• Quinoa - 1 cup (soaked overnight or up to 24 hours)
  • Green Mango - 1 large
  • Garlic - 4-5 cloves
  • Green chilly - 2-3
  • Chopped cilantro - 1/2 cup
  • EV olive oil - 1 Tbs
  • Sea salt - as per taste
  • Chopped almonds - 2 Tbs 
  • Drain and rinse quinoa well. Cook with 1 cup of water. Keep aside.
  • Remove skin from mango and chop very fine. I use my vitamix at a low speed to chop really fine.
  • Slice garlic, green chilly and chop cilantro
  • Heat olive oil on medium heat and add garlic and green chilly. Saute till garlic is roasted well.
  • Add chopped mango, cilantro, cooked quinoa and salt. Adjust seasoning and switch off. 
  • Garnish with chopped almonds and extra drizzle of EV olive oil. 
  • Serve warm as a light lunch or as a side dish. 
  • Enjoy!!

December 13, 2014

Cranberry Puliyogare

Cranberry is one of those seasonal things that we love. In fact, a lot of people do not really know that cranberry is a sour sweetless fruit as they always associate it with cranberry juice, syrup and crainsins, all loaded with additional sugar. I never liked that cranberry, but the real fresh cranberry is a whole different story, it is awesome and can be used in so many different ways. This recipe is a South Indian classic called Puliyogare.

Puliyogare is a traditional dish and can be eaten at any time of the day :-). As the name suggests, it has a sour/tangy taste. This rice dish gets the sour taste from tamarind (and from lime in some parts). It is also a staple at most temples as a prasadam. This is the case in tbe US as well where most temples serve this dish and we have always look forward to it as part of the temple visits :-). 

Many of our traditional dishes call for sour ingredients like raw mango, tamarind, lime, cocum, etc. and cranberry is a great substitute for each of them. Being seasonal and packed with nutrients is an obvious bonus, along with the color it can bring to all dishes.

For puliyogare powder:


  • Horse gram - 3 Tbs
  • Fenugreek seeds - 1/2 tsp
  • Red chilly - 3-4 
  • Asaphoetida - a pinch
  • Dry roast the ingredients one by one, cool down and grind them using a dry blender or coffee grinder.
For puliyogare:

  • Raw rice - 1 cup (I used Jasmine rice, but Basmati or other varieties work fine too)
  • Fresh cranberries - 1 cup
  • Sesame oil - 2 Tbs
  • Urud dal - 1 Tbs
  • Peanuts - 2 Tbs
  • Mustard seeds - 1 tsp
  • Red chilly - 1-2
  • Sea salt - as per taste 
  • Cook rice with 1 3/4 cups of water. Keep aside. 
  • Heat oil on medium heat and add mustard seeds, urud dal, peanuts and red chillies. 
  • Once the mustard seeds pop, and urud dal and peanuts golden, add curry leaves and saute for a few seconds.
  • Add cranberries and saute till cranberries pop and become soft. Add the puliyogare powder and salt, mix and mash well. Adjust seasonings and switch off.
  • Add the cooked rice and mix well. 
  • Serve warm. Enjoy!!

November 27, 2014

Quick'n'Healthy Thanksgiving 2014

Herzliche Danksagung’, Feliz Día de Gracias, felice ringraziament, Joyeux Action de grace, 感謝幸せ, سعيد عيد الشكر, God Helgdag, Happy Thanksgiving !!!

Thanksgiving is one of my family's favorite annual festivals for many reasons, the primary being that it is to being thankful to family, friends and the higher element for what we have, such a honest and noble feeling. Another reason is it gives an opportunity to meet with close ones. And then being the foodies we are, it is an opportunity to try out new recipes that is in the true spirit of the season. This year we are going global with our menu by having one dish from every continent. Doing this to symbolize the need to live in harmony together with all people in the world, no matter what race, religion, culture, region, cast, gender and preferences they have.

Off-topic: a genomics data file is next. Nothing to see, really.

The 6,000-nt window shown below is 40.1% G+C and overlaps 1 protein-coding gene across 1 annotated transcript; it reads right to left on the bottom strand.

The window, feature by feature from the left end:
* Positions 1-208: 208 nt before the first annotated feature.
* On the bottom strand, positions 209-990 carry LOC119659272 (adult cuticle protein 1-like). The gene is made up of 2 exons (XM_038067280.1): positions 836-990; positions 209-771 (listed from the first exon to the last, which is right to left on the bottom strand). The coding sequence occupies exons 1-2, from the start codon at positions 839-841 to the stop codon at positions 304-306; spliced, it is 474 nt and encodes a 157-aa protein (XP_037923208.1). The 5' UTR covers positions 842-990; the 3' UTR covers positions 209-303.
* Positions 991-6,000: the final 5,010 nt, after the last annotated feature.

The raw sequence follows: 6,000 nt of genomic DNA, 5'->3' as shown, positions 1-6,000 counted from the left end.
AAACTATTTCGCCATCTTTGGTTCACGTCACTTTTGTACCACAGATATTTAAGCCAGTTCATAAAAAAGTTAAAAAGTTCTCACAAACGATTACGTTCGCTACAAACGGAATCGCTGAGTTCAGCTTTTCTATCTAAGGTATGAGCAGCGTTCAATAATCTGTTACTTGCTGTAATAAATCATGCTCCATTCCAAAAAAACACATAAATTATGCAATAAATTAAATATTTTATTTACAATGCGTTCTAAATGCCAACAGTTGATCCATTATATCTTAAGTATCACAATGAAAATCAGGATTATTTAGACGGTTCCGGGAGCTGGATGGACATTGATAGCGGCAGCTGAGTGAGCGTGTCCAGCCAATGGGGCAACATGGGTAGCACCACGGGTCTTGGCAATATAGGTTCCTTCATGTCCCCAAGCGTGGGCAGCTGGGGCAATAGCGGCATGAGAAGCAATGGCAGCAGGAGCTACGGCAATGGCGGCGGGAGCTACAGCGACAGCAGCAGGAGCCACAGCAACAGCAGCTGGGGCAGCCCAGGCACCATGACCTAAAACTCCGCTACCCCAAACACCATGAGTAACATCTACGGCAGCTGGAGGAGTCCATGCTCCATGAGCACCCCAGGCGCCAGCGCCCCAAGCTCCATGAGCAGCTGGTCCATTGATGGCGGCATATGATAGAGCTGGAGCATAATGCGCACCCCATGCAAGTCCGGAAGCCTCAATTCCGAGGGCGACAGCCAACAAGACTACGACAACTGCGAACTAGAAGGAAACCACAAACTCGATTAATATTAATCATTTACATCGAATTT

We see so many wars and sufferings around the world just because some of us cannot accept the faith and practices of others. Would it not be so good if we can all accept that we are all different, but yet live together happily by looking at what we have in common. What better way to express this than having a menu mixed from all continents and showing that they do make up for a great meal. If only all of us live in the same way too. In a way, this is the spirit of Thanksgiving too. 

Another wonderful thing about food is that it can bring people of different backgrounds together. In fact one of the first thing that people embrace from a new land is the food. As I was researching for my global menu we realize that the world is truly a global village as food from one part of the world has influences from a completely different part of the world. I found that the Portuguese salad I choose from Europe is also very popular in some parts of South America. Likewise, the African stew has influences from India/Asia. This is true for every recipe and so it made my global menu truly global. Over the past few years we have been having a vegetarian menu on TG, with a lot of seasonal produce from our local farmer. It is also a time to thank the small farmers for the toil they do all year to give us honest produce. 

Here is our Thanksgiving menu:
I don't have any recipes written up for today, I promise that they will be coming soon :-)

Africa - African Peanut Pineapple Stew:

  • Pineapple  - 1/2 medium 
  • Honey nut squash - 1 small (or any other squash)
  • Collard greens - 4-5 leaves 
  • Concentrated tomato  puree - 1 cup (see notes below) 
  • Organic peanuts - 1 cup (roasted)
  • Homemade coconut milk - 1 - 2 cups (depending on consistency desired) 
  • Virgin coconut oil - 1 Tbs
  • Ginger - 2 Tbs (minced)
  • Garlic - 2 Tbs (minced)
  • Red onion - 1 (diced) 
  • Red chilly - 4-5 (as per spice level) 
  • Sea salt - as per taste 
  • Turmeric powder - 1/2 tsp 
  • Chopped cilantro - 1/2 cup 

  • Pineapple - remove skin and core and cut into small pieces
  • Squash - remove skin and seeds, cut into small pieces 
  • Collard greens - remove the stem and cut into 1 inch square pieces.